• Penicillins and sulfonamindes are the main sources of drug allergic reactions. The reaction takes place when the immune system is threatened by the antibiotic and therefore releases chemicals. Symptoms include: itchy or swollen skin, rash, hives and blisters in the mouth. More serious symptoms include: fever, breathing problems, swelling of body tissues,
    1. Allergens (airborne) environmental such as dust mite excretion and pollen
  • Symptoms of environmental allergies include: stuffy nose, sneezing, headache, skin rash/hives, diarrhea and frequent urination.
    1. Allergens stemming from animals , Dander of cats, dogs and birds
  • The major cause of allergic reactions to dogs and cats is not the fur but the dander (old skin scales) that is shed into the environment. Symptoms such as itchy and watery eyes, sneezing and sinus problems occur immediately. Also, it does not take a lot of dander to cause a reaction.
    1. Allergens stemming from botanicals.
  • Poison ivy and poison oak are plants that contain a sap called urushiol. When it comes in contact with skin, it initiates an allergic reaction. The reaction results in an itchy rash hours or even days after exposure. The reaction begins with itchy skin but gradually develops into red bumps or oozing blisters.
    1. Allergens stemming from insects such wasps, fire ants, bees.
  • Insect sting reactions result in pain, itching, swelling and redness at the site of the sting. More serious reactions include increased swelling, vomiting and nausea. The most serious reaction is anaphylaxis which may be fatal.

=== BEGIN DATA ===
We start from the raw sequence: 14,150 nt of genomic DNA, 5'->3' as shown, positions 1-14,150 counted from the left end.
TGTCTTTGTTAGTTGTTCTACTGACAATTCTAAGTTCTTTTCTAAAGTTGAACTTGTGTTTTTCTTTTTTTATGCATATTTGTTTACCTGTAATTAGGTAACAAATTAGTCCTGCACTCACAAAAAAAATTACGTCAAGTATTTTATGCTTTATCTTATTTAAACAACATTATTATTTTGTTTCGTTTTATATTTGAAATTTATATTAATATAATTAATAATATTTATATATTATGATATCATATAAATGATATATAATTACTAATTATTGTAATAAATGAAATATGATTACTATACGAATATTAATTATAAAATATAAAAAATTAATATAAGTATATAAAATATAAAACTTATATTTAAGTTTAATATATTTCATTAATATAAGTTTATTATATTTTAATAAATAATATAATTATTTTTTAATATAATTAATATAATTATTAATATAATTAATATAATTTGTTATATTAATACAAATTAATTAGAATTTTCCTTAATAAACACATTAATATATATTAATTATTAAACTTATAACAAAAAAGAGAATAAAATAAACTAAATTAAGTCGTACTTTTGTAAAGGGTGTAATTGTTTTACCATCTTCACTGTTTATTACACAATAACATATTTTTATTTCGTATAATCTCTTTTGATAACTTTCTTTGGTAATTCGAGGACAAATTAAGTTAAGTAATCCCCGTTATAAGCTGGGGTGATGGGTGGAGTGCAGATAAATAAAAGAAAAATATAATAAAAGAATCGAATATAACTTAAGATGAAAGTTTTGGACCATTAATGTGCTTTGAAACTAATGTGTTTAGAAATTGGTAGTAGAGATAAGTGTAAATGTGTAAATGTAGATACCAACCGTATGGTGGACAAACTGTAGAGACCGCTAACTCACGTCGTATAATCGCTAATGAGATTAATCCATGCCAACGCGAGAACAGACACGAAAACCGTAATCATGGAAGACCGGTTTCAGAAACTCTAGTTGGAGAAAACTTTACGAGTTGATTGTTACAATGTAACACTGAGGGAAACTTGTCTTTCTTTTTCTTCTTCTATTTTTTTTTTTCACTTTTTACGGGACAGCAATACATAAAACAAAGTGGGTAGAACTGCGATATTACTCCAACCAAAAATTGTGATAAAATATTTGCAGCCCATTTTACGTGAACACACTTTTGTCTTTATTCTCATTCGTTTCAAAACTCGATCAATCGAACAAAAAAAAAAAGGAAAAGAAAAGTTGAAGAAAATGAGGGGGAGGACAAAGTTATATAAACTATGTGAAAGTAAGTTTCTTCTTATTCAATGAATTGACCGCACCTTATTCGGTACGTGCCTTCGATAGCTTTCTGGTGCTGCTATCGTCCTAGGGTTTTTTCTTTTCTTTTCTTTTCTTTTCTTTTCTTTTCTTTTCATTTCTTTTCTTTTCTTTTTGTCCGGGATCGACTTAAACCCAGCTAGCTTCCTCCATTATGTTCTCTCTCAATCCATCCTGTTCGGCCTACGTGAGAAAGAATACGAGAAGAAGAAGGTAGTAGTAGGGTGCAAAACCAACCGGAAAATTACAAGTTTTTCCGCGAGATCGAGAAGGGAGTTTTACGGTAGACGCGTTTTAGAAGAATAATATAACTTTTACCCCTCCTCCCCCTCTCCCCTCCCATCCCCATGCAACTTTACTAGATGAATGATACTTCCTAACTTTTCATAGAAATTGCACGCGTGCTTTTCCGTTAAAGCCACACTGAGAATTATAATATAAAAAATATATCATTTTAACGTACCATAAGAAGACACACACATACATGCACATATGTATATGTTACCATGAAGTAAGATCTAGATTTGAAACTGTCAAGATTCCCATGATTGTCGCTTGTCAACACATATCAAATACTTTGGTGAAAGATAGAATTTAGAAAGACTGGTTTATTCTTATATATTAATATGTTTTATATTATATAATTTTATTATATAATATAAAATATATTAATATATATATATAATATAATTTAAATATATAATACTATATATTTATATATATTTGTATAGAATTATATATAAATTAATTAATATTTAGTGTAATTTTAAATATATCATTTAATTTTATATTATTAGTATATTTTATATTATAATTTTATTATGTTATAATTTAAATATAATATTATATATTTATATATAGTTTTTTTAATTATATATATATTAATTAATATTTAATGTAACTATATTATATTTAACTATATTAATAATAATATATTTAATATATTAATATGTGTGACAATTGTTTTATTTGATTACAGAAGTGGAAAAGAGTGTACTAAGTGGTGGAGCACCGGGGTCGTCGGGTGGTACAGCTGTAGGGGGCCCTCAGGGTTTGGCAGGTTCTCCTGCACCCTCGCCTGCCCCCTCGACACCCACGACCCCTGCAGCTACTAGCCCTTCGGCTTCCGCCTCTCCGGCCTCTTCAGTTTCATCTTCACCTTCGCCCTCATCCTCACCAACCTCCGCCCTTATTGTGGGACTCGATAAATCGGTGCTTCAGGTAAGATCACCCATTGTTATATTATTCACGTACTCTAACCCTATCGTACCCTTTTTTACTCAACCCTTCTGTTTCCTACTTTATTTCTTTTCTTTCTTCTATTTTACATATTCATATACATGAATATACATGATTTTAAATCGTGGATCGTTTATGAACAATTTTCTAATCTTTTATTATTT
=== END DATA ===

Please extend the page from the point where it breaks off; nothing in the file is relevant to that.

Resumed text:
1. Allergens stemming from chemicals (shampoos, cosmetics, detergents)
  • Often there will be no initial reaction to these products, but repeated use may cause sensitivity to them. Symptoms of chemical allergies include: skin redness, oozing blisters, swelling of the eyes, hives and sun sensitivity.
  • Anaphylaxis Latex, penicillin,
  • Vaccines and immunizations, Flu shots
  • Immediate reactions to vaccines do not happen very often. The reaction will start within minutes of the vaccination. Symptoms include: swelling, itching, cough, wheezing and loss of consciousness. Local reactions may also take place in the hours following the vaccination. The site of vaccination may become inflamed and it may last several days.
  • Asthma, bronchitis
  • For a person with asthma, allergens have the potential to make the airways swollen and full of mucus. Immediate symptoms include: wheezing and short of breath. The most common asthma inducing allergens are pollen and dust mites.
  • Eczema
  • Eczema is a skin rash that causes redness and itchiness. The foods that most commonly lead to eczema are: eggs, peanuts, wheat and milk. Eczema can also be caused by stress and airborne allergens.
  • Hyper activities in children
  • Consuming foods that one is allergic to have an effect on one’s digestive system. Changes in the gut can results in changes within the nervous system and therefore cause neurological symptoms. Some of the foods which most commonly cause ADHD symptoms include: wheat, food colouring and milk.
  • Tourette’s syndrome
  • Colitis
  • Allergic colitis takes place during infancy and is when the baby has problems eating, gas, diarrhea and blood in the stool. The baby may be allergic to cow’s milk. The protein in milk initiates a reaction in the body that irritates the colon.
  • Anti allergies diet ?
  • Anti allergies treatment ?
  • Anti allergies intravenous treatment ?
  • Conclusion